SPARC Spectral CL detector was used for the experiments described in the paper. The tiny gold nanostars that were used to systematically compare the processes probed by EELS, CL, and PINEM support highly confined dipolar modes at tip apexes with a radius of curvature < 3 nm. 

The extreme spatial resolution provided by CL imaging in an SEM was of utmost importance for the success of the experiments. Also, the amount of CL generated upon excitation of the tiny nanotips is rather small. Therefore, the high light collection efficiency of the SPARC Spectral was crucial to obtain high-quality data with a good signal-to-noise ratio.

When talking about other applications in this field that could benefit from the cathodoluminescence technique, Matthias mentions a large interest in probing the quantum nature of free electrons. They, among others, could enable exciting applications in ultrafast spectroscopy, non-destructive biological imaging and quantum information processing. 

CL is now explored as a tool to directly probe this quantum nature by looking at the modulation of angle-resolved emission patterns due to interference effects in the far field. In this context, also the interference of CL with an external reference field is investigated, where the latter can be emitted by a laser that is simultaneously used to prepare complex quantum states of the electron wave function via stimulated electron light-matter-interactions.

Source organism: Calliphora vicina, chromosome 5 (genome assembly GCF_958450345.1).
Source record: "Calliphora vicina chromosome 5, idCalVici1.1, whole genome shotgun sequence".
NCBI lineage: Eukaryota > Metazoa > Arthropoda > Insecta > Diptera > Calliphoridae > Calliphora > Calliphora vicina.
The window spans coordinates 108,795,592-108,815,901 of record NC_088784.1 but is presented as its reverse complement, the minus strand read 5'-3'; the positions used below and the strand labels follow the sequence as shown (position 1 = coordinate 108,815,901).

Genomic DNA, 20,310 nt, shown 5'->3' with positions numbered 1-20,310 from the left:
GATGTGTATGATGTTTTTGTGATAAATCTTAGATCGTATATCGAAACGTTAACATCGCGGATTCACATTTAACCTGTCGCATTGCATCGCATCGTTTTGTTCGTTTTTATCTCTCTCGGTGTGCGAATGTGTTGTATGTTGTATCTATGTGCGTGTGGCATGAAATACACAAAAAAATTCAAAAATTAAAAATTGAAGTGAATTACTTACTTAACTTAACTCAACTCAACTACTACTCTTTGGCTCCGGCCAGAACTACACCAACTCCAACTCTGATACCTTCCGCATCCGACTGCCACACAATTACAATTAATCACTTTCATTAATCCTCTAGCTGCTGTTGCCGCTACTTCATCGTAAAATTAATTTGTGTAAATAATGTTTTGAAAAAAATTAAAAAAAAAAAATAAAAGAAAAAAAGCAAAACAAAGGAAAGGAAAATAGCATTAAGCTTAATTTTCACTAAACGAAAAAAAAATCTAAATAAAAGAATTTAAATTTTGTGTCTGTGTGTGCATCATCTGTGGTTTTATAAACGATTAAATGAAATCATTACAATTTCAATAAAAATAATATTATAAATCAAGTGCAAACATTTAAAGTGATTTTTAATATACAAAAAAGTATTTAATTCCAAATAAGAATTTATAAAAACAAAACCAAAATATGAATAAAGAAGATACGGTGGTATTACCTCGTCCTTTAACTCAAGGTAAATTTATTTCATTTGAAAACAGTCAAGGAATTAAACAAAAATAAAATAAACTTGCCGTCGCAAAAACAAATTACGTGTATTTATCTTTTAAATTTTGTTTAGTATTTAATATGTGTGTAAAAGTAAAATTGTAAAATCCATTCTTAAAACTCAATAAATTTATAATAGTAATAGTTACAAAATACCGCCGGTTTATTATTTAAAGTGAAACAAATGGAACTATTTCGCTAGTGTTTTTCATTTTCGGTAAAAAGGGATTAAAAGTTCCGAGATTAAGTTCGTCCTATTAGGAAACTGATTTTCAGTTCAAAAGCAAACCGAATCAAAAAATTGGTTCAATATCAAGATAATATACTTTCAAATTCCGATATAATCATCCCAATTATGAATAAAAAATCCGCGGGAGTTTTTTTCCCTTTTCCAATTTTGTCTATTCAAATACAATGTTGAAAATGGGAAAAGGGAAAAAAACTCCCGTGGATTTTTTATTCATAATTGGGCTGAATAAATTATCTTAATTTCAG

As for the future of CL overall, Matthias thinks is very versatile. According to him, one major direction certainly lies in expanding on the capabilities of time-resolved CL measurements to probe both the dynamics of coherent processes in plasmonic and dielectric nanostructures (as to fs time scales) and incoherent processes in semiconductor materials (ps to ms time scales). Also, combined studies of CL and photoluminescence (PL) for materials research attract growing attention. Combined spectral-, angle- and time-resolved CL could define new approaches in material analysis such as tomography of layered and buried structures. Finally, CL could become essential in fundamental research on the quantum nature of electrons as a tool to readout the electron wave function.